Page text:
The pivoting member 21 generally defines a mounting section 120 and a front section 122. The mounting section 120 is adapted to be rotatably assembled to the base member 4 adjacent upper contact surface 16 associated with the first end 10, as previously described. The tensioning member 106 includes a gripping wall 124 forming a gripping surface 126 (referenced generally) and terminating at a leading edge 128. With this general description in mind and as described in greater detail below, in one embodiment, the gripping wall 124 forms a first lateral bend 130 adjacent the leading edge 128 that serves to position the leading edge 128 away from possible contact with the user's finger (not shown).

In one embodiment, the tensioning member 106 is a leaf spring-like body having a support wall 138 extending from a trailing edge 140 of the gripping wall 124 and adapted for mounting to the corresponding pivoting member 21. With this in mind, one embodiment of the tensioning member 106 is shown in enlarged form in FIGS. 7A and 7B. Once again, the gripping wall 124 defines the gripping surface 126 and forms the first bend 130 adjacent the leading edge 128 thereof. More particularly, and as best shown in FIG. 7A, the first bend 130 is formed at an intersection of first and second segments 142, 144 that combine to define the first bend 130 as having a bend angle α. The bend angle α is selected such that the first segment 142 extends inwardly (relative to the trailing edge 140) from the first bend 130 to the leading edge 128. Thus, in one embodiment, the bend angle α is greater than 210°, more preferably in the range of 210°–300°, even more preferably in the range of 260°–280°.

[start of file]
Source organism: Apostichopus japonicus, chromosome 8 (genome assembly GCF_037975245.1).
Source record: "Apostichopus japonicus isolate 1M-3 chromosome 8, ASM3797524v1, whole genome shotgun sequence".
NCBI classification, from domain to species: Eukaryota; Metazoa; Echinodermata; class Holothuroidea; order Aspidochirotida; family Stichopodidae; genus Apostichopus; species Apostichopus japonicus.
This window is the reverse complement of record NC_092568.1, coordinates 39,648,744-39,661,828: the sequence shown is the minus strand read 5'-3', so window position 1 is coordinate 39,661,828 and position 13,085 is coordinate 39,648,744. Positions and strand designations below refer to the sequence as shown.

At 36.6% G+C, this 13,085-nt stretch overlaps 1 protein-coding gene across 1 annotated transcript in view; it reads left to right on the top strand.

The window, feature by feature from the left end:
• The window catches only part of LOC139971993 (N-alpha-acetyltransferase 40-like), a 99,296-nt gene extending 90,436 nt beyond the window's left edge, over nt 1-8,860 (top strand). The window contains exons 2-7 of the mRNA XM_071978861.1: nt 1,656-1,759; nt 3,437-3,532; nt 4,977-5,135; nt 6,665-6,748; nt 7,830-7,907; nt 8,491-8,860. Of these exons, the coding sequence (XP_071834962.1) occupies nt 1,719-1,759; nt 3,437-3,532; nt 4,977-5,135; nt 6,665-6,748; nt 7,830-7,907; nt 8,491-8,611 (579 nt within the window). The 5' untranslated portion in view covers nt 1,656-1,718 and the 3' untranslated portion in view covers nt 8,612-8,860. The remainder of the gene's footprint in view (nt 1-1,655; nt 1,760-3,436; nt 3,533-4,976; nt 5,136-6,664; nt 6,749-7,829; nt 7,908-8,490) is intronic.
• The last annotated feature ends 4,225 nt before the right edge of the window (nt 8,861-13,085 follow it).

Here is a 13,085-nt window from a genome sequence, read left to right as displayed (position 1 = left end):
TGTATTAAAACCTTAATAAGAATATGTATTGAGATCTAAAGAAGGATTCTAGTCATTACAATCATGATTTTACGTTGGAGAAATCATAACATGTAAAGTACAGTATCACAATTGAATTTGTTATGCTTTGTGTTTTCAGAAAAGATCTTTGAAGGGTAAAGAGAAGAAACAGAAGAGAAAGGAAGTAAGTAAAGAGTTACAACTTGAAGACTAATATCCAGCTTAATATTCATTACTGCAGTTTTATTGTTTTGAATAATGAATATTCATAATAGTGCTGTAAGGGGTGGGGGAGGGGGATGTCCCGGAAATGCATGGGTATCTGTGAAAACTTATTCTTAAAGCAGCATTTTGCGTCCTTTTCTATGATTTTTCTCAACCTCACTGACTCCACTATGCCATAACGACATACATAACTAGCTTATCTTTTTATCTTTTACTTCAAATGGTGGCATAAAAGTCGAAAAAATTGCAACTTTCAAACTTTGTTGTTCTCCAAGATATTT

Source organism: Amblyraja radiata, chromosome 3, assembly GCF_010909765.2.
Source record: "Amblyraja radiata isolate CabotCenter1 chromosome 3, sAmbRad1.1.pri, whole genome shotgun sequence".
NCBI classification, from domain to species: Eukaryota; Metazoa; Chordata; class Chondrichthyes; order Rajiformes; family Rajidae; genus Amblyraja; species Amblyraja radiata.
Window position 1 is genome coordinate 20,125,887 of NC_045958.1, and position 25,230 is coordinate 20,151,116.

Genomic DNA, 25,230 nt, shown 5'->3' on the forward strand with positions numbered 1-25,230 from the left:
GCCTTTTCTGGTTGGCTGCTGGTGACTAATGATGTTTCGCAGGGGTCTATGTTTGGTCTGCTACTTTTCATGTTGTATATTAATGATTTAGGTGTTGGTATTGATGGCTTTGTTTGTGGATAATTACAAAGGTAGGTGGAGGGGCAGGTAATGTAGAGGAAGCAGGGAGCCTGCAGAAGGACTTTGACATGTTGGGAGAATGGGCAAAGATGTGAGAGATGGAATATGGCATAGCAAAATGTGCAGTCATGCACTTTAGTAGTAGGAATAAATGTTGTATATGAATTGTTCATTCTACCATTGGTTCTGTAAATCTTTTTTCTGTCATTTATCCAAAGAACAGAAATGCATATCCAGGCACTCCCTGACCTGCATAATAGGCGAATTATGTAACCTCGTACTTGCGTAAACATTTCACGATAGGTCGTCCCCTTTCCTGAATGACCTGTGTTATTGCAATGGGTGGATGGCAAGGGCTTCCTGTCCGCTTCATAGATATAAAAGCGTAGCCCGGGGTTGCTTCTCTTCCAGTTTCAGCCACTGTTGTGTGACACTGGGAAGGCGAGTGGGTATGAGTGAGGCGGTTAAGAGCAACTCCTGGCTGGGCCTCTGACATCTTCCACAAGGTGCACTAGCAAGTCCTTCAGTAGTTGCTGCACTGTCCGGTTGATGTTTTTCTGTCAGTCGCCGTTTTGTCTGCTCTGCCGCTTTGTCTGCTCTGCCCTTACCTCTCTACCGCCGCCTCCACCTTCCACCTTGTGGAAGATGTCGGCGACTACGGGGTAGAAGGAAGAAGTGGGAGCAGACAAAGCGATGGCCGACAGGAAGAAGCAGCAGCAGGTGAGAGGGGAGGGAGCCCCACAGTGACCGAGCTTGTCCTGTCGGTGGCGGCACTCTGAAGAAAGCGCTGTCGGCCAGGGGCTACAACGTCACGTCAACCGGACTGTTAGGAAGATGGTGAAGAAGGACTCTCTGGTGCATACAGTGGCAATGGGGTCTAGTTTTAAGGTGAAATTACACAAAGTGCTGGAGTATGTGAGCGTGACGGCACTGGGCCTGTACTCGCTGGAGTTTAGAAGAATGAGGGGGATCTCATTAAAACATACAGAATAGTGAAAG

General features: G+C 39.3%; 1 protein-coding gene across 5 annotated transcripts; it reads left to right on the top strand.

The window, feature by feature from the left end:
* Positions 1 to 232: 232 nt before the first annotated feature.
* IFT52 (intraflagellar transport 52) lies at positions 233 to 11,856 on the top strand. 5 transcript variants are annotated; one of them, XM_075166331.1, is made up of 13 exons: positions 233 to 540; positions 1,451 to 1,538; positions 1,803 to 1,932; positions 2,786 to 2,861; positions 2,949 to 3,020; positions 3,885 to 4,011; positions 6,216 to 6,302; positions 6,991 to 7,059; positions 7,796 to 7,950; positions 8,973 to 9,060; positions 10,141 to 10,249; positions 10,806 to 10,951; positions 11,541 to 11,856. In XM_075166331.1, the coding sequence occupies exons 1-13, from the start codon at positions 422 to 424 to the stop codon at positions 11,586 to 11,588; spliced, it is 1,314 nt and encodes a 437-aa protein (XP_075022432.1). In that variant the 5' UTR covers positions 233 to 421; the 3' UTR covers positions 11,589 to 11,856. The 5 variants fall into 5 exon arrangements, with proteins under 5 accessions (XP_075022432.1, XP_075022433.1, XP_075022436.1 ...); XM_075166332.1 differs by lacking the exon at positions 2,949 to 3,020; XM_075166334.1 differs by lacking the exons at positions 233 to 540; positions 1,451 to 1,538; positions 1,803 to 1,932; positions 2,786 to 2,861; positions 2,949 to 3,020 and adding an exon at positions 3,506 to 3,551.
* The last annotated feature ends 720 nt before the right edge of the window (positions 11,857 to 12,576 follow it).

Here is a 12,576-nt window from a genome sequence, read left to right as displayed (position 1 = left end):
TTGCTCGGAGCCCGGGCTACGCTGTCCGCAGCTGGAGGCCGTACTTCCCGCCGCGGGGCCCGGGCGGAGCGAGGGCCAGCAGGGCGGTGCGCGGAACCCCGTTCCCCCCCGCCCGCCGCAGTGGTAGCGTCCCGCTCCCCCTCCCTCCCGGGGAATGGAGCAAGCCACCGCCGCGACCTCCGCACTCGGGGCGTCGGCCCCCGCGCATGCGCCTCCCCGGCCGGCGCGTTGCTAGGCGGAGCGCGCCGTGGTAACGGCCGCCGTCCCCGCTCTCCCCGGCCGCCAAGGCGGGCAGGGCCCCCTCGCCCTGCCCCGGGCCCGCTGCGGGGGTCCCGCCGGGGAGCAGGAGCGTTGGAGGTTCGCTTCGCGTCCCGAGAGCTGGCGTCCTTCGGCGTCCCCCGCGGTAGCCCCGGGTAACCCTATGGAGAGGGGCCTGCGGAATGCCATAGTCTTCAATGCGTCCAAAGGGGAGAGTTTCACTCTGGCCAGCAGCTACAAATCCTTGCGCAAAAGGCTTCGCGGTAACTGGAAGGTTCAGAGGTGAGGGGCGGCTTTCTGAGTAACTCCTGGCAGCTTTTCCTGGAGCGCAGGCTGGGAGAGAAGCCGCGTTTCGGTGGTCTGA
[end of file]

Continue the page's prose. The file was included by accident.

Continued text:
To provide an enhanced interface with the sheet of abrasive material 3 (FIGS. 3 and 4), in one embodiment, the gripping wall 124 forms a plurality of bends in addition to the first bend 130. For example, the plurality of additional bends include second-seventh bends 148158, although any other number, either lesser or greater, is also acceptable. The plurality of bends combine to form the gripping wall 124 to assume the step-like shape in side view (or transverse cross-section) reflected in FIG. 7A. For example, the second bend 148 is formed by the second segment 144 and a third segment 160 that combine to define the second bend 148 as having a bend angle β. The third bend 150 is formed by the third segment 160 and a fourth segment 162 that combine to define the third bend 150 as having a bend angle Θ. The fourth-seventh bends 152158 are similarly formed. In one embodiment, to generate the step-like shape of FIG. 7A, the bend angle β of the second bend 148 is preferably at least 60°, more preferably in the range of 60°–120°. The bend angle Θ of the third bend 150 is at least 210°, more preferably in the range of 210°–300°, etc. Notably, while the bend angles associated with the first, third, fifth, and seventh bends 130, 150, 154, 158, respectively, are illustrated in FIG. 7A as being substantially identical, variations in the defined bend angles also acceptable. Similarly, the bend angles associated with the second, fourth, and sixth bends 148, 152, 156, respectively, need not be substantially identical as otherwise illustrated in FIG. 7A. Regardless, the first and third bends 130, 150, as well as possibly the fifth and seventh bends 154, 158, combine to define the gripping surface 126 as described in greater detail below.